Imofauna hunting camp on a hill near Mavue is rustic but comfortable.
I had been told that crossing the Save is often much more complicated than the Limpopo and, having already done it twice I slept easily in my Imofauna tent until a massive thunder-storm barged in and spoiled any chances of further winks as I pictured a rising river blocking any further progress northwards. Well before dawn Moses and I drove down the now very muddy track to the riverside and found that the river was rising fast and Moses muttered something in Shona that I took as meaning ‘now or never’ and as the dawn reddened the sky I put the Defender into low-range second, and following my tracks from the previous day, plunged in. The first few channels held no surprises but as I drove onto what I had thought must be the north bank and was about to heave that proverbial sigh of relief, it became clear that I had actually reached an island about mid-course and I would have to be sharp if me and machine were not going to be marooned until the next dry season. The next two channels looked deeper than they were and as the sun came up and the sight of a very old lady leading an equally ancient blind man across the water put things back into some sort of perspective again.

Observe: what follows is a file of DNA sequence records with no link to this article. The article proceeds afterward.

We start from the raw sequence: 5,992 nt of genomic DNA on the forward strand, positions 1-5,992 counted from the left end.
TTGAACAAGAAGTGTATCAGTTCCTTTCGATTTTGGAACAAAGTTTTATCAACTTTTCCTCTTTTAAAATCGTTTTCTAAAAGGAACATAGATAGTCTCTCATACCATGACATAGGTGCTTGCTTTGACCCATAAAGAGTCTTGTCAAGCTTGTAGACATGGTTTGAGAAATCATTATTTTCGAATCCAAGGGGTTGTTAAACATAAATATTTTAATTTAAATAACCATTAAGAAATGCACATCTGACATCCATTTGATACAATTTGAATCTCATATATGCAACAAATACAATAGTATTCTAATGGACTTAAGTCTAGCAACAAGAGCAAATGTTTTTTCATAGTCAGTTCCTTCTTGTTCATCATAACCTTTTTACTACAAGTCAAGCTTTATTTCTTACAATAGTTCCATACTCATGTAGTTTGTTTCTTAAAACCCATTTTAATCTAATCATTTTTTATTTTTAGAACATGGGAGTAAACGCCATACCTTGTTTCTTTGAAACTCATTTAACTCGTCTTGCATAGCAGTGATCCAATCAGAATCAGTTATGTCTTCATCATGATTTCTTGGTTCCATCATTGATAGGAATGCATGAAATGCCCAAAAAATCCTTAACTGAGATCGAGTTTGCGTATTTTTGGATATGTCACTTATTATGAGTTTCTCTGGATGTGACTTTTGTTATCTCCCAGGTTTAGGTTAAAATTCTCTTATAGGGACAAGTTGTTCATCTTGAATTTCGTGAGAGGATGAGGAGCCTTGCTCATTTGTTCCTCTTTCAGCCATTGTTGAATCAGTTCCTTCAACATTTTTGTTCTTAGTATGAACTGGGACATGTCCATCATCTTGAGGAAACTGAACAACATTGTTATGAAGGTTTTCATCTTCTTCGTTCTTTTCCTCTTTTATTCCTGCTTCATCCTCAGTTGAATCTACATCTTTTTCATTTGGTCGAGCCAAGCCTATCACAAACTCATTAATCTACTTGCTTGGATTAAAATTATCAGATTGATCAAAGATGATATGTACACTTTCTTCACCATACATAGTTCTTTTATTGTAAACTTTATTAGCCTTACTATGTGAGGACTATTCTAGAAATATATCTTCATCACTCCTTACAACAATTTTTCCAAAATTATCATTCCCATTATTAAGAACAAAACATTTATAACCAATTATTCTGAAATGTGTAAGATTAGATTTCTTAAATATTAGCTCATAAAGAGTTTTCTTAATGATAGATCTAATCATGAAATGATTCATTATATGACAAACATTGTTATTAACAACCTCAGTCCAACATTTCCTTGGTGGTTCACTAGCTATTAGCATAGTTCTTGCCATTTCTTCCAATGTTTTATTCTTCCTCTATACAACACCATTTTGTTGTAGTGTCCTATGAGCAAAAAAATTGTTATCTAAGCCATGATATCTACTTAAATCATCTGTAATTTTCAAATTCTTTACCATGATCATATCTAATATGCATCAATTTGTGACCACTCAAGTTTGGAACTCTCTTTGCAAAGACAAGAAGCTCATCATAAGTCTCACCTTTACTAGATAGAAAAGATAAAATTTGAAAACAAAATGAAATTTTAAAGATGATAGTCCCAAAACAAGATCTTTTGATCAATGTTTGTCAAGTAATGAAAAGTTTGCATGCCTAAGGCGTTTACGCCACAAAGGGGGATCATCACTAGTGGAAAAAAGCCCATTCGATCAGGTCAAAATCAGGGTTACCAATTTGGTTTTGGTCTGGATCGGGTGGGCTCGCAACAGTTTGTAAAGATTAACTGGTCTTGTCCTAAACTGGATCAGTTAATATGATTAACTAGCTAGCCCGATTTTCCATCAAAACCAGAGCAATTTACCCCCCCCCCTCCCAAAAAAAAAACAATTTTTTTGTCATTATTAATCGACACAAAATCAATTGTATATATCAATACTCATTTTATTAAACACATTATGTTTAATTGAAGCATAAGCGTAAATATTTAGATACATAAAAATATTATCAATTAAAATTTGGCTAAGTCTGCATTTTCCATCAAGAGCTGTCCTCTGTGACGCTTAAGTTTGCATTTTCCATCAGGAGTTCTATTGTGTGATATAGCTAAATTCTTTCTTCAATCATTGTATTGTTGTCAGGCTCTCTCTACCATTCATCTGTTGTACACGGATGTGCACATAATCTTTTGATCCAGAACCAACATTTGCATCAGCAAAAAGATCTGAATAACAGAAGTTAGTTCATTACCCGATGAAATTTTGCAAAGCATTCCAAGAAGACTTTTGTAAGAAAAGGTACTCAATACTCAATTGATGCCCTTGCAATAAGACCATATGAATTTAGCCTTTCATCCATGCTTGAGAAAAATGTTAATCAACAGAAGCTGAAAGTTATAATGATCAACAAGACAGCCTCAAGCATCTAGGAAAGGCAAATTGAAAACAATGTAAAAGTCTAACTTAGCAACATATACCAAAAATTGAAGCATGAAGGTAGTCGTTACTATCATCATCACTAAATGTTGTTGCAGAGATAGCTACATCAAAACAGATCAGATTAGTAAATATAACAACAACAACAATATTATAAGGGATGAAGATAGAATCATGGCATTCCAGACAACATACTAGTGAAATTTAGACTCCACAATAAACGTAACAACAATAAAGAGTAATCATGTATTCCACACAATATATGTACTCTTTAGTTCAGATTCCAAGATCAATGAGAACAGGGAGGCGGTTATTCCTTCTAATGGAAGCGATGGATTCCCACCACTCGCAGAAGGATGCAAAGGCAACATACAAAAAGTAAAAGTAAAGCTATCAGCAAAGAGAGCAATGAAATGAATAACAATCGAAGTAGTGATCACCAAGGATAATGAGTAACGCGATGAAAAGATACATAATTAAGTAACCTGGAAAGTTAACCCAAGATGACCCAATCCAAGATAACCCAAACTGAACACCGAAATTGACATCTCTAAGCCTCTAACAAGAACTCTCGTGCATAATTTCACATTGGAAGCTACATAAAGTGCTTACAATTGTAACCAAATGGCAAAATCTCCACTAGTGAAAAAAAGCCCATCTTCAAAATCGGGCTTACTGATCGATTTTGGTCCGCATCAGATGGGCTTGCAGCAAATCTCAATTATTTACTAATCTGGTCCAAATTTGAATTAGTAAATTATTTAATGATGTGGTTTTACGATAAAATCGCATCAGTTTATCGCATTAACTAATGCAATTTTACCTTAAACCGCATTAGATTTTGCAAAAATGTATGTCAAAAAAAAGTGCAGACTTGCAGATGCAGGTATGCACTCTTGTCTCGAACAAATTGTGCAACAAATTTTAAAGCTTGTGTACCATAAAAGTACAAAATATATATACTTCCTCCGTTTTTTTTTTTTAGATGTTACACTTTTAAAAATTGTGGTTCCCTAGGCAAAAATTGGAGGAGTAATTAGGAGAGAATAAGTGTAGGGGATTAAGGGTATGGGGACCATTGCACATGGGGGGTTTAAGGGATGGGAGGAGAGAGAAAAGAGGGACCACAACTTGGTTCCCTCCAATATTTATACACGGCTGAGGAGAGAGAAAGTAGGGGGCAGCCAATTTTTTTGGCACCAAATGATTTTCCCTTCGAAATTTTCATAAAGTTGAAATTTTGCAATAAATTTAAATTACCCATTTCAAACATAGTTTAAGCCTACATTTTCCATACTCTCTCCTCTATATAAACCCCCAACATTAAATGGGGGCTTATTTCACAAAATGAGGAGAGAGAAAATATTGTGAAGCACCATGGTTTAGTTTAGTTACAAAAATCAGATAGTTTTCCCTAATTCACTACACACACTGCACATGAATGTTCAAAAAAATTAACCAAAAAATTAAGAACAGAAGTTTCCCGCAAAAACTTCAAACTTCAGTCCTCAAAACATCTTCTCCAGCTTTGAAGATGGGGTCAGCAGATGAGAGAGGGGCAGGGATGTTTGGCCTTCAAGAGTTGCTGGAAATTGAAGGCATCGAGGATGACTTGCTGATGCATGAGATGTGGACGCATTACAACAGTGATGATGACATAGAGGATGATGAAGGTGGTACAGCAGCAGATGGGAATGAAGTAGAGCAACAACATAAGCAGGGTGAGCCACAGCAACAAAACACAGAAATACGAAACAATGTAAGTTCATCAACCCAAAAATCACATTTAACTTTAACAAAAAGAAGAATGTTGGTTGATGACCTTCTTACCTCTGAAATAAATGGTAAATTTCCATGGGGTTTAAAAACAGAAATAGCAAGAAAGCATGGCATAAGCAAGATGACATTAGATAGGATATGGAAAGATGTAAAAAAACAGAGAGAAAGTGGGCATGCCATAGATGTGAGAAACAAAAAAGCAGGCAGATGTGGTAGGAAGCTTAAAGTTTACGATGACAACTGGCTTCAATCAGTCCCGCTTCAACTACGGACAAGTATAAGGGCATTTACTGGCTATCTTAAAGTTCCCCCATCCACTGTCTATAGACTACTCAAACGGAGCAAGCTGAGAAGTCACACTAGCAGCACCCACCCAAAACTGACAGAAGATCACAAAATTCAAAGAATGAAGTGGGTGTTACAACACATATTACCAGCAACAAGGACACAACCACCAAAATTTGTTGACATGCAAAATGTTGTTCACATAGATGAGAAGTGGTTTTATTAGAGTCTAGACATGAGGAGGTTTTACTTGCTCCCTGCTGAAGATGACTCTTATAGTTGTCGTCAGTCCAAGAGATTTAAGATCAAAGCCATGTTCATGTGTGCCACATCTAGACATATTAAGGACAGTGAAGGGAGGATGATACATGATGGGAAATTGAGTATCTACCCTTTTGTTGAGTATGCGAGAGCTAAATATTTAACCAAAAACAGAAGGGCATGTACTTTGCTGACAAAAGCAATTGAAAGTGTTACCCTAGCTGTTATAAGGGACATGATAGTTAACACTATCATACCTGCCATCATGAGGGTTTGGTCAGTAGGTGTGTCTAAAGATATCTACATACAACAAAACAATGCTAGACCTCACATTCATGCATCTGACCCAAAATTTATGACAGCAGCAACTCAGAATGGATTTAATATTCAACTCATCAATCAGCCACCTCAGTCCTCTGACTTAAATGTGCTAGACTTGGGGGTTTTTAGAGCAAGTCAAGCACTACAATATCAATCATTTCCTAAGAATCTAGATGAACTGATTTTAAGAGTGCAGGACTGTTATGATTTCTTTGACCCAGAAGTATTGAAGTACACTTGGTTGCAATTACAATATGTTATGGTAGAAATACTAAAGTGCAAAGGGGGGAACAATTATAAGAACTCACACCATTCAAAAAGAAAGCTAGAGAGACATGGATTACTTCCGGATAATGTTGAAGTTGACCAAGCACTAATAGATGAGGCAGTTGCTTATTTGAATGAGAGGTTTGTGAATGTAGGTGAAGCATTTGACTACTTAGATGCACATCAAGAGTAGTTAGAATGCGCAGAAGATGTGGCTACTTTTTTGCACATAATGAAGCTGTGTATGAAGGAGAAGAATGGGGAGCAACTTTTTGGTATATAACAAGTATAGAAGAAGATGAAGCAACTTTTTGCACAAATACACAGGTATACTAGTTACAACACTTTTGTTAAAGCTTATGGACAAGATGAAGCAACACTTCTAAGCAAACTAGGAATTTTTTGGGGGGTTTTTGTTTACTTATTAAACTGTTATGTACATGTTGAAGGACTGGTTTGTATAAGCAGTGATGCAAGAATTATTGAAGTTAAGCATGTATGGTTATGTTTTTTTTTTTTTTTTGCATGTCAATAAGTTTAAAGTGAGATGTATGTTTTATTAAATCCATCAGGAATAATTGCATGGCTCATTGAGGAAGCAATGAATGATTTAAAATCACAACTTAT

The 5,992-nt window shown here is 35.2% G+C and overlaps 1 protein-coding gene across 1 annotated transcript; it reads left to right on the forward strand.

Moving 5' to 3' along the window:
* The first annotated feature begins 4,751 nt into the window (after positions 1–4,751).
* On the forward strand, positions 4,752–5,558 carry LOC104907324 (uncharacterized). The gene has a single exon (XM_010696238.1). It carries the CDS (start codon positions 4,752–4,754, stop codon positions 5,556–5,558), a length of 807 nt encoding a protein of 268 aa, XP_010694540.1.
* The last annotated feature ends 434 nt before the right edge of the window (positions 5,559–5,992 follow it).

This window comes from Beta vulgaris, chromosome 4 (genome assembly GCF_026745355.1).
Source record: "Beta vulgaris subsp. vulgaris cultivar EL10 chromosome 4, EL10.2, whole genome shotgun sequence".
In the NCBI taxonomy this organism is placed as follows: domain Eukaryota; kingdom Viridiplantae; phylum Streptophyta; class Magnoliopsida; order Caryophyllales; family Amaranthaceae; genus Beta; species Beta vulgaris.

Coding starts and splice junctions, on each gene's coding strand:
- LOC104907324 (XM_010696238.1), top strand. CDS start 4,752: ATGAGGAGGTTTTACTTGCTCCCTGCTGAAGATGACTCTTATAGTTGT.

Moses had told me that the track from the river would lead to a T-junction where a left heads to Mahenya in Zimbabwe and a right goes to Zambareja in Mozambique. Moses had been quite adamant that I should not try to go to Mahenya as this was not an official border crossing but I decided that I would drive just to the border and then turn around. A short distance along the surprisingly good road I was waved down by a man herding cattle who turned out to be one Lymon Ndlovu who informed me that he was smuggling cattle across the border all the way to Chokwe and also that I was already in Zimbabwe and so I should beat a hasty retreat if I did not wish to explain my presence to the ZRP’s around the next bend. Lymon had recently been laid off from Chilo Lodge that overlooks the Lundi River nearby and when I asked him about the mooring rings he said that his former boss knew about them. The amazing thing is that in September 2006 I had stayed at the wonderful Inn on Zimbabwe near the Monument, and Rob and Kerry, formerly the managers of Chilo and well know to Lymon, were running the place!